come goes directly to the local community and may be a major
factor in poverty alleviation. For quality and hotel restaurants,
this result suggests that it would be good business practice to
serve tourists with local special traditional food.
Tourist Spending Behaviours
The structure of tourist spending affects the degree to which
economic benefit of tourism flows to a community. Equally,
different tourist types have different spending behaviours,
leading to different effects on the local economy and house-
holds. In a study in the North West Province of South Africa,
Saayman, Saayman and Rhodes (2001) found that most tourist
expenditure is on accommodation (33%), followed by shopping
and souvenirs (21%) and entertainment (18%). They concluded
that tourism has a positive impact on a country’s balance of
payments, foreign exchange earnings, gross domestic product
and employment. The magnitude of this favourable impact
depends, however, on the multiplier effect, which in turn de-
pends on the extent of leakages from the economy.
Structure of Tourist Spe nding
Tourists to the Taibai Mountain Region spend an average of
US $49.12 during a visit. The structure of tourist expenditure
shows that travel, food, accommodation and entry fees are the
major items and account for nearly 65% of total expenditure
(Figure 5). In contrast, local products and souvenir consump-
tion is small, 5.9% and 4.6% respectively. Expenditure on en-
tertainment (2.9%), carriers and guides (2.0%) are even lower
(Figure 5). These latter items are often suggested as areas
where local communities can gain financially from increased
tourist activity. While this result might reflect the purchasing
preferences of the largely local Chinese visitor, it might also
suggest a shortage of local tourist product, including local pro-
duce, distinctive souvenirs and entertainment events that dis-
play local traditional culture, guided tours and destination in-
terpretation services. It suggests that the development of such
products probably lags behind tourism development, yet these
are areas where local unskilled people might gain from tourism
Entry fee
Accom moda tion
Fo od
Local traffic
Inter-city traffic
Trav el agent
Other spendings
Local products
Cable car
Ca rrier an d gui de
Entertainment costs
Figure 5.
Tourist spending structure in the Taibai Mountain Region, China.
Tourist Origin and Occupation and Spending Patter ns
The differences in expenditure for various tourist profiles are
significant. This was found to be the case in the Taibai Moun-
tain Region where tourist expenditure varied considerably,
depending on the origin of the tourist. Total spending by Chi-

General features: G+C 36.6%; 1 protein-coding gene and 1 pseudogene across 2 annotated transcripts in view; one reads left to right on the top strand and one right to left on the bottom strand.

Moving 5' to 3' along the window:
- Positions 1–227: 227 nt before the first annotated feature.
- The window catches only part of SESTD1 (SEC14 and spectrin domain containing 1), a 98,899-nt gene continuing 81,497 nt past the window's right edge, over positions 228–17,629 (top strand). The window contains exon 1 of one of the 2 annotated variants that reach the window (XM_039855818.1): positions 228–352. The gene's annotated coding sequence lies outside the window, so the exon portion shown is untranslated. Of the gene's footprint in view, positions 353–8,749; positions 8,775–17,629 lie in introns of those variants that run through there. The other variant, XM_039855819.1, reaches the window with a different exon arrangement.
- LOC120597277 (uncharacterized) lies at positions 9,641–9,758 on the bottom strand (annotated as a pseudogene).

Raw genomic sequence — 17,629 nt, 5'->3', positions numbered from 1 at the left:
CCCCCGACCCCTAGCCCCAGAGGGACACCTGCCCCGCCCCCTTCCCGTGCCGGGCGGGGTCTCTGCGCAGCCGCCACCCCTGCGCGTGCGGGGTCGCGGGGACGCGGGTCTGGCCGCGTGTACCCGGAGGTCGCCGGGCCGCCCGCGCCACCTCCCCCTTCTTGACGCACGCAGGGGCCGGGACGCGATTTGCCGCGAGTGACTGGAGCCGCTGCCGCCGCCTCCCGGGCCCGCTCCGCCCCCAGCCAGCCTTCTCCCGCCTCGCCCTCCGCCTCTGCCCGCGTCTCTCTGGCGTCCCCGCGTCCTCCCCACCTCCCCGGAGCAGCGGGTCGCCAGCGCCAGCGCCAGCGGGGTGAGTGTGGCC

nese tourists from outside Shanxi is US $62.21, significantly
higher than the US $38.35 spent by tourists from Shanxi Prov-
ince and the US $14.78 spent by tourists originating locally
(Table 4). In addition, expenditure on local products follows a
similar trend. A Pearson Correlation statistic between spending
on local products and total tourist expenditure reveals a highly
significant correlation (n = 173, χ2 = 0.745, p = 0.000 (<0.01)).
That is, the further a tourist has to travel to reach the Region,
the greater will be their total expenditure as well as their ex-
penditure on local products. Thus, developing external markets
(other provinces in China and from overseas) is likely to pro-
vide higher tourist receipts than attracting the local market and
will probably result in financial benefits flowing further down
the household income brackets.
Occupation also affects spending pattern. Farmers spend an
average of US $94.73 (n = 18) on a visit to the Taibai Mountain
Region, followed by public servants (US $56.08, n = 19) and
business employees (US $54.28, n = 41). Those that spend the
least are retired seniors (US $36.09, n = 8), students (US $34.50,
n = 51) and factory workers (US $27.59, n = 4) (Table 5). Ex-
penditure on local products follows a similar trend.
It is not surprising that low-income groups spend less during
their trip and less on local products than higher income visitors.
However, it is really surprising that farmer tourists spend the
most money both in total and on local products. This can be
explained by only farmers who are wealthy can travel. This is
supported by considering the origin of this group. Most come
from relative developed areas (27.8% are from Baoji and Xi’an
which are the two largest cities in Shanxi, and 66.7% are from
the developed provinces of Beijing, Shanghai and Guangdong).
Conclusions and Discussion
Strategically and from an economic benefit to the region
perspective, the target tourist groups for tourism development
in the Taibai Mountain Region need to be selected based on
both per capita expenditure and tourist number. Based on the
Copyright © 2013 SciRes. 29
Table 4.
Tourist origin and tourist spending.
Tourist origin Total spending
(A) (US $)
Spending on local
products (B) (US $) B/A (%)
Local 14.78 0.35 2.4
Shanxi 38.35 1.72 4.5
China 62.21 4.20 6.8
Table 5.